David Axelrod attends a Gala Benefit For Ann & Robert H. Lurie Children's Hospital of Chicago on April 20, 2012. Photograph: Getty Images.
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David Axelrod: victory for Miliband will "send a message around the world"

What the Obama strategist told Labour during his visit to London. 

Labour's star signing David Axelrod has been in Westminster this week for his first face-to-face meetings with Ed Miliband on the role he will play in the party's general election campaign. Claims that the former Obama strategist will give Miliband a "makeover" are, I'm told, wide of the mark. A Labour source said: "You don't hire David Axelrod to tell you what colour tie to wear." 

Instead, his discussions with Labour have focused on strategy, polling and messaging. After a one-on-one meeting with Miliband yesterday, he met with other senior shadow cabinet members, including Harriet Harman, Ed Balls, Douglas Alexander, Michael Dugher, Sadiq Khan, Jon Cruddas and Yvette Cooper. He later had dinner with Miliband and his wife at their home accompanied by fellow Obama staffer Larry Grisolano. 

After a meeting this morning with the full shadow cabinet, he held further talks on digital and field operations followed by a Q&A with Labour staff at Brewer's Green. 

He told the party that victory for Ed Miliband in 2015 "would send a message around the world" and that was why he was "proud to have been asked" to do the job. He added: "There is a lot of alienation and anger among voters because of how the economy is working...We need to offer solutions."

Noting that he could earn far more working elsewhere, he said he was attracted to Miliband as a progressive radical who understood the need to break with "trickle-down economics" in order to restore the link between the growth of national economies and of family finances. "People are working harder and getting nowhere," he told the shadow cabinet.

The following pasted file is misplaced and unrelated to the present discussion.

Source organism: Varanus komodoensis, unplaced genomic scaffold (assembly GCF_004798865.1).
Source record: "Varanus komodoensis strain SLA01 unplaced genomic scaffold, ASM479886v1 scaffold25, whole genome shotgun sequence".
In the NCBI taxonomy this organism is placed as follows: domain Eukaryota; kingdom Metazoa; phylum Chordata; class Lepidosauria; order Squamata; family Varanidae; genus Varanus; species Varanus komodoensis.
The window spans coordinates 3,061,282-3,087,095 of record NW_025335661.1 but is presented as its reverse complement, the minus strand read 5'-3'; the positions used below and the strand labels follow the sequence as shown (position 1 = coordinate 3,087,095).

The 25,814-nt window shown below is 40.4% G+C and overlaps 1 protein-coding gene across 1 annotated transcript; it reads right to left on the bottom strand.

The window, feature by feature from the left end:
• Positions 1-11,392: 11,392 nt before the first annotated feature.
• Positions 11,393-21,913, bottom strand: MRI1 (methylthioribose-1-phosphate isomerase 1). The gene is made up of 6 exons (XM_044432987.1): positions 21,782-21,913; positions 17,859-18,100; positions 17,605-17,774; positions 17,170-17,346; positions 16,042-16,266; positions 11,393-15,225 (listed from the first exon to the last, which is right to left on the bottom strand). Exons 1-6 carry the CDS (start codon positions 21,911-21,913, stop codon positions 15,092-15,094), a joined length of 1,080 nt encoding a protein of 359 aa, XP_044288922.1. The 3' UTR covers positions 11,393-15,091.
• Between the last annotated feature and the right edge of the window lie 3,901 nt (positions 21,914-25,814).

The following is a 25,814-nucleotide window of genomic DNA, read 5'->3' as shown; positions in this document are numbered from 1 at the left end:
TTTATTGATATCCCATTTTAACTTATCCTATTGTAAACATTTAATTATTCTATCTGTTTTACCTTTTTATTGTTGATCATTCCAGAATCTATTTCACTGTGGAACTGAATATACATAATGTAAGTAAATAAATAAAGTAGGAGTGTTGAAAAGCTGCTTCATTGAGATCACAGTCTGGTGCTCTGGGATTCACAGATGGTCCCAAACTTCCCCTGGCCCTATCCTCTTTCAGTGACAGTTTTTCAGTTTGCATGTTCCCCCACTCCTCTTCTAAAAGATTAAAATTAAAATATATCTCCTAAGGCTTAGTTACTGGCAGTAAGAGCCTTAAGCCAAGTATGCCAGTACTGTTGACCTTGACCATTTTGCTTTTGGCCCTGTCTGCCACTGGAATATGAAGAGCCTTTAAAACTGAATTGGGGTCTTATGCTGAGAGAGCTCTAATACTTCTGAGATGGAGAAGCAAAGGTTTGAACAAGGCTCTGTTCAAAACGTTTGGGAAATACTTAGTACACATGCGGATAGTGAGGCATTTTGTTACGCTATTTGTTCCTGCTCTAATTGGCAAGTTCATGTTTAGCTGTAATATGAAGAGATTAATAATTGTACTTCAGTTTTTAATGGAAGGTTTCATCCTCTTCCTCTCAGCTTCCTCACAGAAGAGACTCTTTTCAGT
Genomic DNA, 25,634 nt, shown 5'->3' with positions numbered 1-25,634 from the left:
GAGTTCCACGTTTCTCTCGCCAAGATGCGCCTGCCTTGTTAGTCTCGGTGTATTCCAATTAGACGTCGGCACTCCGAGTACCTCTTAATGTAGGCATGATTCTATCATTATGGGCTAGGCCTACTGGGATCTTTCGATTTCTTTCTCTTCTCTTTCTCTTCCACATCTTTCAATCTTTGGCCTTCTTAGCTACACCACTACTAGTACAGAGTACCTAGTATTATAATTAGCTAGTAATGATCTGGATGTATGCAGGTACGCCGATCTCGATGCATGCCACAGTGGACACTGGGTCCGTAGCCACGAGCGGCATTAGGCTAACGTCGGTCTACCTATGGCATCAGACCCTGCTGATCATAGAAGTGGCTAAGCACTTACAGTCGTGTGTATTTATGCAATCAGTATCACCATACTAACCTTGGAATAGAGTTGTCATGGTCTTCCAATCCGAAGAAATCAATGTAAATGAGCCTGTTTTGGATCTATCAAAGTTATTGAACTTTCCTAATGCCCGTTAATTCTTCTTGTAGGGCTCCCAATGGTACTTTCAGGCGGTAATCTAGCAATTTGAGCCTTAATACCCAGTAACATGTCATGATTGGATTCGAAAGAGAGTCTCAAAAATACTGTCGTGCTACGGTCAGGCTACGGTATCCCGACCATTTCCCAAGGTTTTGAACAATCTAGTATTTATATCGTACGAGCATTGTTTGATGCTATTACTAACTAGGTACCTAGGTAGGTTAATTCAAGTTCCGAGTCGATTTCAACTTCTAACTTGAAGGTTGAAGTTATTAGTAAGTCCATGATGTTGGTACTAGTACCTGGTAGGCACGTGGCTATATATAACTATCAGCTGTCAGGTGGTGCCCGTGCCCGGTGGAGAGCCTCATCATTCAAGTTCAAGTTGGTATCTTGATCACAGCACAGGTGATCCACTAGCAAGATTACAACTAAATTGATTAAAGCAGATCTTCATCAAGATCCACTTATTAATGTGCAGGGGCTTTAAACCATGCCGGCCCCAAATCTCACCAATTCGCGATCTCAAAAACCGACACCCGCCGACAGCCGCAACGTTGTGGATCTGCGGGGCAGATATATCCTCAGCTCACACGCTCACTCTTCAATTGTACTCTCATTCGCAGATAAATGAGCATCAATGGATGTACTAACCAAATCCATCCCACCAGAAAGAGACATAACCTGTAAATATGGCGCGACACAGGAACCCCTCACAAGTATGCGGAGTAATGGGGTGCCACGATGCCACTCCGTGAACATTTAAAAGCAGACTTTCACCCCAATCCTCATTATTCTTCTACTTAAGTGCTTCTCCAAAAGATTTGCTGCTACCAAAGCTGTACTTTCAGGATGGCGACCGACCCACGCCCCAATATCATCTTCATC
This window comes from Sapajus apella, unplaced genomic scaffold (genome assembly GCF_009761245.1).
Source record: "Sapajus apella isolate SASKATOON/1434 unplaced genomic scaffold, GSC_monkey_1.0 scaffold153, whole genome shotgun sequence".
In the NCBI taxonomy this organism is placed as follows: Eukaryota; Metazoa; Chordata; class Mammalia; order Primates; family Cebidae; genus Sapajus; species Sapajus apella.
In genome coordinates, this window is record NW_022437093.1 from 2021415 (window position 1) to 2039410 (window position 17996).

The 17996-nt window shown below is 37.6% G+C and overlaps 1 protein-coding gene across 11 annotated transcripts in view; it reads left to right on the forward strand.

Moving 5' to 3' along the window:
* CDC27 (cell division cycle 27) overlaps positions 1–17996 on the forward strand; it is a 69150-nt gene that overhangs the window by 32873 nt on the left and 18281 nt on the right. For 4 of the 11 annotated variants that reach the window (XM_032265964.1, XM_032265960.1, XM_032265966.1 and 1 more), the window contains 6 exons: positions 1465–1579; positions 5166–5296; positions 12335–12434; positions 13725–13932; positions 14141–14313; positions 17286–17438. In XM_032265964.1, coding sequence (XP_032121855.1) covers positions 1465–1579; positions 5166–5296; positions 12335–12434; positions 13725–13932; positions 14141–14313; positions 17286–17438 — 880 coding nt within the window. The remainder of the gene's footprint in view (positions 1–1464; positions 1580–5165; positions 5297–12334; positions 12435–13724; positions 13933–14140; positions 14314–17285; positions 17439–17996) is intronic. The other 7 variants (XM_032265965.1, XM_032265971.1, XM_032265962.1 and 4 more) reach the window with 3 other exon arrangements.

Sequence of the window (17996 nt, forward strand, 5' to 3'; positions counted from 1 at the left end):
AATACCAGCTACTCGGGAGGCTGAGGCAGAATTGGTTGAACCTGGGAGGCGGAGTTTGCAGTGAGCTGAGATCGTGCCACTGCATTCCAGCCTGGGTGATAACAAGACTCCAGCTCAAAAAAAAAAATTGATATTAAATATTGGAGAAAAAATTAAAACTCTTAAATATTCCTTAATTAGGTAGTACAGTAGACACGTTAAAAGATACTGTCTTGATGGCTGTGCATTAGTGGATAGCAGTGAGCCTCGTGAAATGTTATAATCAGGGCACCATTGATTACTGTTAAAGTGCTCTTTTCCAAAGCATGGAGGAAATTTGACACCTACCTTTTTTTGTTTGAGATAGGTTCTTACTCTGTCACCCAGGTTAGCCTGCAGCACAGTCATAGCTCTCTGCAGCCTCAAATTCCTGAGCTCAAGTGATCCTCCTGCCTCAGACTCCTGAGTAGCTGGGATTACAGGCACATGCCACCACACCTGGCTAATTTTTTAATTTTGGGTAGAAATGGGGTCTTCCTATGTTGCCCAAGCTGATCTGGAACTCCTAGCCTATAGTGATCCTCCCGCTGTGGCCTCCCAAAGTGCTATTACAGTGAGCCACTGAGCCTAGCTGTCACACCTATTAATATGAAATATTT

The Democrats and Labour have "different visions" to their opponents, he emphasised, and, for this reason, 2015 would be a "big, important election". Axelrod, it is clear, would not be here if he did not believe Miliband could win it. 

George Eaton is political editor of the New Statesman.

Photo: Getty
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The big problem for the NHS? Local government cuts

Even a U-Turn on planned cuts to the service itself will still leave the NHS under heavy pressure. 

38Degrees has uncovered a series of grisly plans for the NHS over the coming years. Among the highlights: severe cuts to frontline services at the Midland Metropolitan Hospital, including but limited to the closure of its Accident and Emergency department. Elsewhere, one of three hospitals in Leicester, Leicestershire and Rutland are to be shuttered, while there will be cuts to acute services in Suffolk and North East Essex.

These cuts come despite an additional £8bn annual cash injection into the NHS, characterised as the bare minimum needed by Simon Stevens, the head of NHS England.

The cuts are outlined in draft sustainability and transformation plans (STP) that will be approved in October before kicking off a period of wider consultation.

The problem for the NHS is twofold: although its funding remains ringfenced, healthcare inflation means that in reality, the health service requires above-inflation increases to stand still. But the second, bigger problem aren’t cuts to the NHS but to the rest of government spending, particularly local government cuts.

That has seen more pressure on hospital beds as outpatients who require further non-emergency care have nowhere to go, increasing lifestyle problems as cash-strapped councils either close or increase prices at subsidised local authority gyms, build on green space to make the best out of Britain’s booming property market, and cut other corners to manage the growing backlog of devolved cuts.

All of which means even a bigger supply of cash for the NHS than the £8bn promised at the last election – even the bonanza pledged by Vote Leave in the referendum, in fact – will still find itself disappearing down the cracks left by cuts elsewhere. 

Stephen Bush is special correspondent at the New Statesman. He usually writes about politics.